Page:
The announcement followed the release of a report by an influential Wall Street analyst suggesting Viacom should consider such a move in a bid to boost the company's share price.
For months the idea has been floated within Viacom by its two co-chiefs Tom Freston and Les Moonves, according to a source.
Initially, Redstone had been skeptical, but in a statement Wednesday the controlling shareholder said such a deal could be a boon to shareholders.
"It is clear that, despite our success in operating our businesses for maximum return, Viacom's businesses have inherently different growth characteristics and investment attributes that appeal to different types of investors," Redstone said in a statement.
"Furthermore, it has become clear that this important distinction is likely to continue to limit Viacom's ability to receive full value for its assets and its prospects in the investment community."
Redstone promised to announce further details in the second quarter.
In a research report issued Wednesday, Merrill Lynch media analyst Jessica Reif Cohen noted that Viacom's stock has languished, saying, "If [the] market fails to recognize [the] value of [the] assets, breaking up the company should be considered."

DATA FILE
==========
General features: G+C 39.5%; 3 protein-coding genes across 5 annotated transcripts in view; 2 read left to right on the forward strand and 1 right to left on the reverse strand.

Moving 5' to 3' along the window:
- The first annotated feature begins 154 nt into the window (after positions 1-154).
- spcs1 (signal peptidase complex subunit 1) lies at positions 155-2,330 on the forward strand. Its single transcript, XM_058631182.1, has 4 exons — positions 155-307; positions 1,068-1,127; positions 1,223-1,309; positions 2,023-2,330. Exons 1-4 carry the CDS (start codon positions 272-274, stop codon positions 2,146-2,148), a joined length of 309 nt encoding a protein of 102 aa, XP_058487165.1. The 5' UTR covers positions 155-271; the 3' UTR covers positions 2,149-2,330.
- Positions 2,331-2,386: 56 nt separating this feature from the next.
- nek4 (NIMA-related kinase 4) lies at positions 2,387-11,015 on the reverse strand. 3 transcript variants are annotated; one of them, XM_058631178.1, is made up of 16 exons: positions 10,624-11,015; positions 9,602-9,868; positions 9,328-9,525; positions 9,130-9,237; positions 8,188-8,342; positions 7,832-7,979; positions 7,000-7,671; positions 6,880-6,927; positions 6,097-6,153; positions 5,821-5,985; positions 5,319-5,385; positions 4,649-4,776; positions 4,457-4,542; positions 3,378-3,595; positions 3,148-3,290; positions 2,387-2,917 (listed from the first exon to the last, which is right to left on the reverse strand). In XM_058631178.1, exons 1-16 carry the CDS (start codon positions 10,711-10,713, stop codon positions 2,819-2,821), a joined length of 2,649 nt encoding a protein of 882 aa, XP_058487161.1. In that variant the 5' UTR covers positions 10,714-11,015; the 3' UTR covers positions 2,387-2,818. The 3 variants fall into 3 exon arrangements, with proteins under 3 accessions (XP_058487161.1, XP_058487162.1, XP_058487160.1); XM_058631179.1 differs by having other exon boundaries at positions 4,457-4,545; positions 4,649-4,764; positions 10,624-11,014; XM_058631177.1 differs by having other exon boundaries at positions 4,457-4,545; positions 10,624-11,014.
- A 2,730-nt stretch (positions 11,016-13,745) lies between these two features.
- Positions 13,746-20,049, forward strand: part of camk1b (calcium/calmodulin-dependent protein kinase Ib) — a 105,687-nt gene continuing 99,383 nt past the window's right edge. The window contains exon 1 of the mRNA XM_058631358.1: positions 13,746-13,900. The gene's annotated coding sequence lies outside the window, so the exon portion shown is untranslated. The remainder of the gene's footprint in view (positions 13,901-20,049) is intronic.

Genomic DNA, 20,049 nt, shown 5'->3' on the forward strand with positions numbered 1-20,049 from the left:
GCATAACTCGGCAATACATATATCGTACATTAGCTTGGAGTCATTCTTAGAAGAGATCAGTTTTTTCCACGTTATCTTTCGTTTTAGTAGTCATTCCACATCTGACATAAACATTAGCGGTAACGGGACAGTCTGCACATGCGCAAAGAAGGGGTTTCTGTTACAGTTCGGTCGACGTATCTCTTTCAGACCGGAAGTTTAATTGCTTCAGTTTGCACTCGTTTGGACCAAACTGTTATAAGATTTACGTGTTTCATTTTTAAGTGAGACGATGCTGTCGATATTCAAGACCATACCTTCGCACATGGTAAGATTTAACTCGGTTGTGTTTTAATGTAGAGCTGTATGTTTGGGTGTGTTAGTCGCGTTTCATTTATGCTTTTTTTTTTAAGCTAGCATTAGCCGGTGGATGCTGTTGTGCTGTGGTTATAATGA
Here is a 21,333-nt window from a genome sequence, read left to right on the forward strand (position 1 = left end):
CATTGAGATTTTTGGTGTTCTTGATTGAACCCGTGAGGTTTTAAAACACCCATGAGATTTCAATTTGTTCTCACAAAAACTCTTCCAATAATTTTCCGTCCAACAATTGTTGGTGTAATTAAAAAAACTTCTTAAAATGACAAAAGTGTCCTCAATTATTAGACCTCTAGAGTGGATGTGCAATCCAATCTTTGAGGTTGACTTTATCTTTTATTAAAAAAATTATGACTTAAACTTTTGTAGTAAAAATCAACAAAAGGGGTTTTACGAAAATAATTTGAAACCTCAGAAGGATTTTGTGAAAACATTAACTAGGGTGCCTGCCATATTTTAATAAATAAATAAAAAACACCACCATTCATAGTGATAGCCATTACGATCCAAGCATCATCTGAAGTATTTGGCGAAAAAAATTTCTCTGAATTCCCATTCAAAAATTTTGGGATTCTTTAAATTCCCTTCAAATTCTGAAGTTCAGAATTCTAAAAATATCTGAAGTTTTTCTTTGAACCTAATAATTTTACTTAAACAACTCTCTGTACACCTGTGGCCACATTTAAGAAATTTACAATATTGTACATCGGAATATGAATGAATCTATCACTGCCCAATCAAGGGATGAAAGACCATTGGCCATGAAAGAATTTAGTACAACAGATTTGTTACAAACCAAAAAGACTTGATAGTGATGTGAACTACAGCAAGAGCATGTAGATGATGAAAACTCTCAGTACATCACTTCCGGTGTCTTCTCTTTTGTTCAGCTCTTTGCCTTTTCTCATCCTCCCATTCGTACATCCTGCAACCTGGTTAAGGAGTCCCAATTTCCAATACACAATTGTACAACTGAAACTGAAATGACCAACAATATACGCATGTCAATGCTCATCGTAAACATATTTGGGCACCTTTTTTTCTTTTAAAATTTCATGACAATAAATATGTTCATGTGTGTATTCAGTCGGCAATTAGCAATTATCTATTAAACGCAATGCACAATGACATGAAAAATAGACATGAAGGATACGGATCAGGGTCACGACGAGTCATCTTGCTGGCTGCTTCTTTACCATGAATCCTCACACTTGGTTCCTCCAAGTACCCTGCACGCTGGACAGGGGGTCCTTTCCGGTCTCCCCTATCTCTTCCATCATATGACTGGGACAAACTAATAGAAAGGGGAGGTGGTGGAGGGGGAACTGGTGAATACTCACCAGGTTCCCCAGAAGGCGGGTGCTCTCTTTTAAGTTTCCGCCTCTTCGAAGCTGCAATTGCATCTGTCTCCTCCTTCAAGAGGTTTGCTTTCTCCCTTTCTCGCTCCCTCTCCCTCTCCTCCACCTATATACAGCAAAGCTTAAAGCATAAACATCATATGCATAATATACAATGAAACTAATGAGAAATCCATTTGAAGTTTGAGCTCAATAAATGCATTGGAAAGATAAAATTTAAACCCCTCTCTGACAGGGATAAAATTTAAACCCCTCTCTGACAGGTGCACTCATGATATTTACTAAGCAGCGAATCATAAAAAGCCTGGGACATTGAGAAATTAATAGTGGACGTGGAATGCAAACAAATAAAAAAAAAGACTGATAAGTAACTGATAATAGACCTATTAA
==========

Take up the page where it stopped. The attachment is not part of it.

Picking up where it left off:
Viacom's stock has been held down by the company's slow-growth businesses such as radio and outdoor advertising. Breaking up the company could unlock value from the company's high-growth movie and television businesses, Reif Cohen wrote in the report.
Viacom said the company could separate its MTV Networks (search) and Paramount movie studio into one company run by Freston, with Moonves running the CBS network, its affiliates and Paramount Television (search).
"In addition to unlocking the value of the individual assets, breaking up the company could solve the management succession issue," Reif Cohen wrote.
Last summer, Viacom president Mel Karmazin (search) resigned and Redstone installed Freston and Moonves as co-presidents and co-chief operating officers. Both are competing to succeed Redstone, who is expected to step down in a little over two years.
In yesterday's statement, Redstone said: "The transaction would further the logical and orderly succession process that we put in place and would allow Viacom and its shareholders to take full advantage of the skills and experience of our deep management."